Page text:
Asdzáán Be’eena’ studies culturally grounded program to improve health of Native women

Young Navajo women, Tia Bia and Devin Nelson, pose for a photo Jan. 8, 2019, in Valley Store, Arizona. (Photo courtesy of Kiliii Yuyan)

Young Navajo women, Tia Bia and Devin Nelson, pose for a photo Jan. 8, 2019, in Valley Store, Arizona. (Photo courtesy of Kiliii Yuyan)

The Asdzáán Be’eena’ or Female Pathways Program, a research study conducted between Johns Hopkins Center for American Indian Health, community members and cultural experts from the Navajo Nation, is recruiting female participants from Tuba City and Chinle.

Investigators aim to evaluate the impact of "Asdzaan Be'eena'" or Female Pathways, on risk and protective factors for early substance use and early sexual activity through a randomized controlled trials.

The program’s goals are to promote protective factors associated with abstinence from risky sexual behaviors and substance use among Native American adolescents, according to Jaime Begay, research program coordinator with Johns Hopkins University.

The program is delivered to young girls and their female caregivers through 11 sessions, six that are taught to the individual dyads. The sessions are delivered by local family health coaches.

“The program was developed in partnership with the Tuba City and Chinle communities on the Navajo Nation over six years ago to support Navajo girls’ healthy transition into adulthood and beyond,” Begay said. “It works upstream by promoting positive Native identity and parent-child relationships with the goal of delaying sexual activity and prevent substance use.”

In a preliminary study, Asdzaan Be’eena increased cultural knowledge and connection, self-efficacy, social support and sexual health knowledge while decreasing depression, anxiety and attention problems amongst girls ages 8-11 who participated in the program. The program also improved social support and parenting self-efficacy among those girls’ mothers or female caregivers.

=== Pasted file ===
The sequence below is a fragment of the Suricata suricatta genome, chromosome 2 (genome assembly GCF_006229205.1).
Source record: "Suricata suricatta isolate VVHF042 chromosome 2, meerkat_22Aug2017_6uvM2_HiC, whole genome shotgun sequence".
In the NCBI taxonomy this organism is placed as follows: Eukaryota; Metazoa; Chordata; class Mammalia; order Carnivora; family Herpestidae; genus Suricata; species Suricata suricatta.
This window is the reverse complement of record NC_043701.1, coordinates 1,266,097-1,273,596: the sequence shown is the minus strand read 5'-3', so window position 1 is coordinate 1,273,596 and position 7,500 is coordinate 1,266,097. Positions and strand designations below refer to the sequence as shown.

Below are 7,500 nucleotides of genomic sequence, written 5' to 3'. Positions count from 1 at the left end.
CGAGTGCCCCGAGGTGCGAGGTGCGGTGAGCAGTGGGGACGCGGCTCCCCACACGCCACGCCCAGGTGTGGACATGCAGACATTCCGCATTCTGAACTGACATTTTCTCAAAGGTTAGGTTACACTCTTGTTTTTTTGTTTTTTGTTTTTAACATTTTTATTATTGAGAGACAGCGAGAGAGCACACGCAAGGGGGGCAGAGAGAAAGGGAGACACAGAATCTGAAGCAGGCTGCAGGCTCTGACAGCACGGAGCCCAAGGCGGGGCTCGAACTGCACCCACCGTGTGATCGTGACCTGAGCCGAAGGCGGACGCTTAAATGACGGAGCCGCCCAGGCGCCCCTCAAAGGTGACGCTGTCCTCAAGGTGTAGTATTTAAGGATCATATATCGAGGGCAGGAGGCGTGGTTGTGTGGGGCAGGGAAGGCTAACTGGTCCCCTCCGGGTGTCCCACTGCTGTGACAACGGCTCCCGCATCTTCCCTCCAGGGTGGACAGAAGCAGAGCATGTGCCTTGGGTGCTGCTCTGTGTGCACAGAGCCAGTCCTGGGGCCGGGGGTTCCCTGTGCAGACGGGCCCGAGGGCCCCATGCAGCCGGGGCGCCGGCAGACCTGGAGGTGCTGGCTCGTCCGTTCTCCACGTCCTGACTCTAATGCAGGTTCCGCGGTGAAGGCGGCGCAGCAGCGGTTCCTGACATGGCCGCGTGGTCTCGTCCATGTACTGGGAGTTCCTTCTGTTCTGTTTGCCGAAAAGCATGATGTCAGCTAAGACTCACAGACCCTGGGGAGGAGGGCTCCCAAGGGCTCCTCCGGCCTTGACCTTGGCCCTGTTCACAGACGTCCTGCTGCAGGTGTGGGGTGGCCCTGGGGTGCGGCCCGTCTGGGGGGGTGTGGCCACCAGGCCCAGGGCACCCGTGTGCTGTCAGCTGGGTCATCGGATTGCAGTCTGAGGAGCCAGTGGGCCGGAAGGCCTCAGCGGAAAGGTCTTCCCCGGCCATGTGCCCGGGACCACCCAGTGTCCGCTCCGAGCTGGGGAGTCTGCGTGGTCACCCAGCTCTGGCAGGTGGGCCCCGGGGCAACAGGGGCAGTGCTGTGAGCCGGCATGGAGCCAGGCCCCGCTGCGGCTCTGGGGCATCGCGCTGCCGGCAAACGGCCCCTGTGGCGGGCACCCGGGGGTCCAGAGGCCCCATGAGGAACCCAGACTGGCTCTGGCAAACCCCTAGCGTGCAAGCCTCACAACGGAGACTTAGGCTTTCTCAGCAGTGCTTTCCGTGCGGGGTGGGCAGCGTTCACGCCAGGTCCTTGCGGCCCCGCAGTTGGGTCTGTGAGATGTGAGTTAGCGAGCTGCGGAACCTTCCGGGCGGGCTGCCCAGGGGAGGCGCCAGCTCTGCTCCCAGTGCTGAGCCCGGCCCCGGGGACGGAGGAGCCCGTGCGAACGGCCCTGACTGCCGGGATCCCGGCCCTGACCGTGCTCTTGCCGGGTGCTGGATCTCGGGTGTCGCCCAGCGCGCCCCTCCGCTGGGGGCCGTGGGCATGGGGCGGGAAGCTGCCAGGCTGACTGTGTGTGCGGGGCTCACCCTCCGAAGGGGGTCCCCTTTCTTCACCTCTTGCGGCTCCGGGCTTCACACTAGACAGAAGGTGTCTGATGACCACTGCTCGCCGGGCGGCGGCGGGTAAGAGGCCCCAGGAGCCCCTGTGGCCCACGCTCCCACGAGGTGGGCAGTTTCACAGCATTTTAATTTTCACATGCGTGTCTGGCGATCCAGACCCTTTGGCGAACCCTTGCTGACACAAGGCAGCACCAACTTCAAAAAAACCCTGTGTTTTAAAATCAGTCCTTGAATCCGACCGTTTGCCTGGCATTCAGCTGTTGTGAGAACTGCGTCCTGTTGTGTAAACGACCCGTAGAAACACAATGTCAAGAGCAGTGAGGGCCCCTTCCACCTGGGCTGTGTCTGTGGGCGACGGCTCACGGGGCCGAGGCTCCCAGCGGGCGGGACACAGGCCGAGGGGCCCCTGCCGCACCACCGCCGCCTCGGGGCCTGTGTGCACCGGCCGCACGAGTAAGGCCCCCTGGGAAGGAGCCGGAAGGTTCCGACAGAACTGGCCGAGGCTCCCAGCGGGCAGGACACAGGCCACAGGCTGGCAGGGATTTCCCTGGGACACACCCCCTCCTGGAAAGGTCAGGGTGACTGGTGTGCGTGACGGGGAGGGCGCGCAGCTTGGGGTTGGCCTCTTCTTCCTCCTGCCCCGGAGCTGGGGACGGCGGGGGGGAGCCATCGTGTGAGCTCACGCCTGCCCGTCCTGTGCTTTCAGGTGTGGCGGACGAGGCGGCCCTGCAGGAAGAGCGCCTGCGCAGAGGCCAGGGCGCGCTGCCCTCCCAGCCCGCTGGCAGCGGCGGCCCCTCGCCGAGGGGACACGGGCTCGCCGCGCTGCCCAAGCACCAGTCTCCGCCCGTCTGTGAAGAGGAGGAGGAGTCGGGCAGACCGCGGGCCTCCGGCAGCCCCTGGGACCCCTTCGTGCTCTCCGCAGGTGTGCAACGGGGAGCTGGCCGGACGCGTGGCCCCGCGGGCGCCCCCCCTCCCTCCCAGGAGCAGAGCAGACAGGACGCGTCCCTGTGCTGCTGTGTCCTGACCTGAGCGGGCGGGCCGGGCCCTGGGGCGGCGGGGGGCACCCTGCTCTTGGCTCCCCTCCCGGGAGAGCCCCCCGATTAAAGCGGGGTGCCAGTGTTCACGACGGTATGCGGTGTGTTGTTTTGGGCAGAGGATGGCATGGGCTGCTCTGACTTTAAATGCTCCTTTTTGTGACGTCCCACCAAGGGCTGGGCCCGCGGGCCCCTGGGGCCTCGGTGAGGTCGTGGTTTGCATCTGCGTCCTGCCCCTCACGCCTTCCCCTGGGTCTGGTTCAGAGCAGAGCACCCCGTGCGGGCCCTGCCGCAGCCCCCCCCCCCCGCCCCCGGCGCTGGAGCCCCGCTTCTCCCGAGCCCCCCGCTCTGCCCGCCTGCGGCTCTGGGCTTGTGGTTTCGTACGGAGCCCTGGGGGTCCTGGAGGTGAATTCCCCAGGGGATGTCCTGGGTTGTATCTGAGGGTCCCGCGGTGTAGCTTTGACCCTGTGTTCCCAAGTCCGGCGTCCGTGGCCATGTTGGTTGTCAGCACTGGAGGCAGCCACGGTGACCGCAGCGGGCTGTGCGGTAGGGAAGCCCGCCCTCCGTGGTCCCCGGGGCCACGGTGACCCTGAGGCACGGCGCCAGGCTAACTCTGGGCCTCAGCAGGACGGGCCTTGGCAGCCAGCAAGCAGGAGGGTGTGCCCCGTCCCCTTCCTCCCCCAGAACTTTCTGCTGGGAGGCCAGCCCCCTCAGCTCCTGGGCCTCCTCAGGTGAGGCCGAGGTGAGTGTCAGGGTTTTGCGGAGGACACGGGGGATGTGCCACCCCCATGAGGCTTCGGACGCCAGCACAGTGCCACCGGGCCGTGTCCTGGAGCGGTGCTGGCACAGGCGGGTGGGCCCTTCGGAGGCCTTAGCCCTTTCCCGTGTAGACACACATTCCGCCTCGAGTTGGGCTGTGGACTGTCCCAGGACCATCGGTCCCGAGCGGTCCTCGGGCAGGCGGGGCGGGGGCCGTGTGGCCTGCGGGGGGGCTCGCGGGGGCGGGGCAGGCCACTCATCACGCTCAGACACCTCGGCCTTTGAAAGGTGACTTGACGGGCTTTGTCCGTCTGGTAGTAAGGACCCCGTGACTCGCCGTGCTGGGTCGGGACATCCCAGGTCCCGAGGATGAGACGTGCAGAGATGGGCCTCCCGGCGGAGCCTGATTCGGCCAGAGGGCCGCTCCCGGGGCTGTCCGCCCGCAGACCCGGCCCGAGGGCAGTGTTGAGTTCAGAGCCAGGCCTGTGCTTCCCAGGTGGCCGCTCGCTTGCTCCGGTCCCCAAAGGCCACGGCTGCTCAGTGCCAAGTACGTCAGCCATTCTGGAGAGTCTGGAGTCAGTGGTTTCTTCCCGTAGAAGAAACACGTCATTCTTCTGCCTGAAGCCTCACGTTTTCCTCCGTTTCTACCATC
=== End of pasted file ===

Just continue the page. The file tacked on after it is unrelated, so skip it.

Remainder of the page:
Begay said the pilot program was extremely successful.

“Girls and caregivers reported improved mental health, improved parent-child relationship and improved connection to culture,” she said. “These are all protective factors for reduced sexual risk behaviors and substance use. Girls were also more likely to intend to wait to have sex until marriage.”

Begay said the Johns Hopkins Center for American Indian Health is now conducting a new study of the program that engages young girls ages 10- to 14-years-old and their mother or female caregiver. Participants who enroll in the study will participate in either the program or receive a few non-monetary incentives mailed to their home.

The program is actively recruiting participants for enrollment.

“Our team is excited to expand our work through a rigorous evaluation of the Asdzáán Be’eena’ program,” Begay said. “We will serve more Native women and further the program’s evidence-base through this trial.”

Begay explained, to participate in the program, all participants must identify as Native American and be willing to participate in either group.

Program participants are recruited through self-referrals and community partner referrals. All participants complete parental permission and informed consent before participation. Program impact on participants is assessed through post-program evaluations immediately following program completion and six and 12 months thereafter. All evaluations are administered by trained and independent evaluators.

More information is available by calling the Tuba City office at (928) 421-1029 or the Chinle office at (928) 674-6824.

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